Page last updated at 22:29 GMT, Monday, 26 October 2009

Investors save Chicago newspapers

Newspaper vending machine
Like other US newspapers, falls in advertising have made life tough

The company which owns the Chicago Sun-Times has been bought by a group led by a local businessman, seven months after it filed for bankruptcy.

The paper - the 15th largest in the US - had been the latest publication to fall victim to the slowdown in advertising revenues.

But businessman James Tyree said his team saw "tremendous opportunity and untapped potential".

The group paid $5m (£3.1m) for the firm and took on $21.5m of liabilities.

"Our intentions are to grow the company by seeking new revenue opportunities, to adapt and lead change in the rapidly transforming news industry, and to become profitable," Mr Tyree said.

Industry problem

As well as the Sun-Times, the company includes seven other suburban dailies and 51 weekly newspapers.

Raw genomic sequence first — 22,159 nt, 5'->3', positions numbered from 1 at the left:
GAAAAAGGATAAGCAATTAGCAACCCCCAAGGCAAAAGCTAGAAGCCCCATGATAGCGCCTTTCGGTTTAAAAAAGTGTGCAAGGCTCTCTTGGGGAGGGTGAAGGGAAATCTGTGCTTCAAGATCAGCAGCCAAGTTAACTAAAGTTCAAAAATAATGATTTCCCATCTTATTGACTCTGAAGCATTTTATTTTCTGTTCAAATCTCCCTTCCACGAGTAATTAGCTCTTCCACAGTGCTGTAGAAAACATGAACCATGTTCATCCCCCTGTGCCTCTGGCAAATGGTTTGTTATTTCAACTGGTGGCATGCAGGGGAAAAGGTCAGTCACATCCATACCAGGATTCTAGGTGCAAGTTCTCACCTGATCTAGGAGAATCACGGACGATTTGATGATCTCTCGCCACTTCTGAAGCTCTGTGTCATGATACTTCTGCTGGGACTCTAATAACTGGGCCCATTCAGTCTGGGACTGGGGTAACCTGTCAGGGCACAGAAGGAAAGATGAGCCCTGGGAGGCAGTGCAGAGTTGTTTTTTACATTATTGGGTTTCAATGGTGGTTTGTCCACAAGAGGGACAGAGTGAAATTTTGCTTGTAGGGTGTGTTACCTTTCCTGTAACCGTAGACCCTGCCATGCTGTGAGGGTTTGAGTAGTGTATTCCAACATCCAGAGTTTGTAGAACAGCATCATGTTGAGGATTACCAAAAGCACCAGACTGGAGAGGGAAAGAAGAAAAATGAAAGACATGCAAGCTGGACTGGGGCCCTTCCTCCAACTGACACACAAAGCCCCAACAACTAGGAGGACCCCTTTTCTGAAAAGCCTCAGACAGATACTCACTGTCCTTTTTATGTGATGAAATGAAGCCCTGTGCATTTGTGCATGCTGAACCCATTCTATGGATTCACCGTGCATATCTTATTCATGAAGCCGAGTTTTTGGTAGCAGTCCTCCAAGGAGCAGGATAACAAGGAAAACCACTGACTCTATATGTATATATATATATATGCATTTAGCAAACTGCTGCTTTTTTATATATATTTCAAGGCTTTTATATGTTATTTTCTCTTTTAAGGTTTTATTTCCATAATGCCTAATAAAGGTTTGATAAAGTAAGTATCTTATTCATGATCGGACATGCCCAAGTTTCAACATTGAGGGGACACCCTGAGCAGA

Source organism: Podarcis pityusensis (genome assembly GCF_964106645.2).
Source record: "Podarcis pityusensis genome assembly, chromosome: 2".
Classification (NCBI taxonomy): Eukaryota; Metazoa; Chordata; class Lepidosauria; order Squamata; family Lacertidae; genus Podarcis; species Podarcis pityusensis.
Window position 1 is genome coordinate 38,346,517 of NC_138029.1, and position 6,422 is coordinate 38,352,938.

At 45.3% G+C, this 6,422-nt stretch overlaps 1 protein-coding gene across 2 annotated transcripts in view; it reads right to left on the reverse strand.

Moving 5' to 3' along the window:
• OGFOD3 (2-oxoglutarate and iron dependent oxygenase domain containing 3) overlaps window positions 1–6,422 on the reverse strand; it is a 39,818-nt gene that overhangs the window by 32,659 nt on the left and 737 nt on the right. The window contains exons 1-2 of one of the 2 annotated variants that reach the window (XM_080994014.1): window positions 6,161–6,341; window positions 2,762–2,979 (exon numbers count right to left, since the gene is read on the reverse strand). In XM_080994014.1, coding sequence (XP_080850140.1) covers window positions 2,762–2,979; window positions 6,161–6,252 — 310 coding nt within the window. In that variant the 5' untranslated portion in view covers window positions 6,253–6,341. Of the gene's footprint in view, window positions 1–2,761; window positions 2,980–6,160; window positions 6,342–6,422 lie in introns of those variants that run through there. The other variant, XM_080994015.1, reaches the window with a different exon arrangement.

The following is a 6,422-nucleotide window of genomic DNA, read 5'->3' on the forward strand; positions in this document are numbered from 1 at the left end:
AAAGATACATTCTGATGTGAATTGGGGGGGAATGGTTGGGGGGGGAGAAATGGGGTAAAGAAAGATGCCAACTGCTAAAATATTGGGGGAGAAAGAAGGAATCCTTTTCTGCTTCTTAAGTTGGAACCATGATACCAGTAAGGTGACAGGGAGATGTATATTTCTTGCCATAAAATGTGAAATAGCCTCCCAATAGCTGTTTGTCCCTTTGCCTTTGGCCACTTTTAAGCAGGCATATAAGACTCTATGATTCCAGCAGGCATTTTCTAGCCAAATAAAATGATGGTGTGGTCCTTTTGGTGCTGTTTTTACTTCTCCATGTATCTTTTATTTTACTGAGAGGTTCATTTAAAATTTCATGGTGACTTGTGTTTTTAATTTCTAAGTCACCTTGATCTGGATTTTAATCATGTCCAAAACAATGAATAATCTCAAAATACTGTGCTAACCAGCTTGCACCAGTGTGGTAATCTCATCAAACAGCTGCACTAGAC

The takeover was approved by a US bankruptcy court earlier this month.

The recession in the US has hit advertisers and newspapers hard, while growing readerships online have not generated the revenue to offset declining circulations.

In March, the 146-year-old Seattle Post-Intelligencer became the first major US paper to stop a print edition and go online only, with an editorial team of 20 as compared to 150 previously.

There has been a similar situation in the UK, with local newspapers being particularly affected.



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SEE ALSO
Chicago paper threatens to fold
31 Mar 09 |  Business
Seattle paper moves online only
16 Mar 09 |  Business

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